– “Shocker. My friend from the early days, and important member of Eagles, has died. We loved you, Glenn Frey.” – Steve Martin on Twitter.
– “One of Lady A’s biggest influences has always been The Eagles. Heartbroken to hear we lost another great music icon. (hash)rip (hash)glennfrey” – Hillary Scott of Lady Antebellum on Twitter.
– “sigh Glenn Frey belongs to the city still. damn man. all these legends man…..(hash)TheEagles” – Questlove on Twitter.
– “SHOCKED to report the death of GLENN FREY. Eagle & brilliant songwriter. We shared some memories at RRHOF. Shocked.” – Paul Stanley of KISS on Twitter.
– “His music was personally inspirational, his impact immeasurable, his legacy timeless. (hash)glennfrey (hash)heartachetonight” – Tim McGraw on Twitter.
– “Glenn Frey was an integral part of one of the most storied bands in pop history. His songwriting, especially with bandmate Don Henley, resulted in some of the biggest hits and standards of the ‘70s… Glenn’s untimely passing is a huge loss for the music community, and we offer our condolences to his family, friends, colleagues, and fans.” – Recording Academy chief Neil Portnow in a statement.
– “One of the greatest voices, musicians, contributors and collaborators to rock n roll music has passed away. RIP Glenn Frey” – Actor Miles Teller on Twitter.
– “RIP Glenn Frey. It seems like forever that the Eagles music coincided with my entire adult life. Say it ain’t so.” – Comedian Richard Lewis on Twitter.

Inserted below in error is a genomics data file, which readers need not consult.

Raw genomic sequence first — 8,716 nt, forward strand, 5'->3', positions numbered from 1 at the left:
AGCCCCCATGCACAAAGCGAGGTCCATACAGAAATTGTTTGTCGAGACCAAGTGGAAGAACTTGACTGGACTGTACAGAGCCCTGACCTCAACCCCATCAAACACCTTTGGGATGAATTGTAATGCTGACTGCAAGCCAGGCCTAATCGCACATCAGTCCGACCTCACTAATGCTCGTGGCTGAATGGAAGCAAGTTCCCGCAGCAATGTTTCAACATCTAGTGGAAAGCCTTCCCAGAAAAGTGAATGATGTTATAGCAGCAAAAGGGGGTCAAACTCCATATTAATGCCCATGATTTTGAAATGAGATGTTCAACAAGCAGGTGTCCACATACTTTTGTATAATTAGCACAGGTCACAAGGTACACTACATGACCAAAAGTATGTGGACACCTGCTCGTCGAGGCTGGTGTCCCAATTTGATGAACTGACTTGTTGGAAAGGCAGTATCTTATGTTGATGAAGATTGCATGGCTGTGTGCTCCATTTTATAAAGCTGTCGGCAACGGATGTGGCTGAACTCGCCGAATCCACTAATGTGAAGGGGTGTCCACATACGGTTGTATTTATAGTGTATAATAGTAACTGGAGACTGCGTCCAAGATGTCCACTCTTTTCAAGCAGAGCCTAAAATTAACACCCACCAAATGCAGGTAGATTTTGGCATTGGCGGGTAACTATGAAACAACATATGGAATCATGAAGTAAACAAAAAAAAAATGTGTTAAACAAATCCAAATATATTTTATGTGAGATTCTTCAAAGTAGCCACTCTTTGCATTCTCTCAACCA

– Glenn Frey, founding member of the Eagles, a band I just loved, has died. His songs, those sounds, perfectly captured those days. 70s LA…” – Bette Midler on Twitter.
– “Now we have Lost Glenn Frey who was a member of the Eagles. The Eagles released my favorite album of all time “Hotel California.” His talent will be missed. We also lost a magnificent actor and true human being Alan Rickman who was in all the Harry Potter films plus gave amazing performances many of his 50 plus other films. My heart has been broken with the loss of so much great talent. Please remember both of them for the Great contributions they have given all of us and the entertainment world.” Singer Meat Loaf on Facebook.
– “Glenn Frey. I’m shocked. A brilliant songwriter and a really good guy. Talented, funny, cynical and sweet.” – Singer Huey Lewis on Twitter.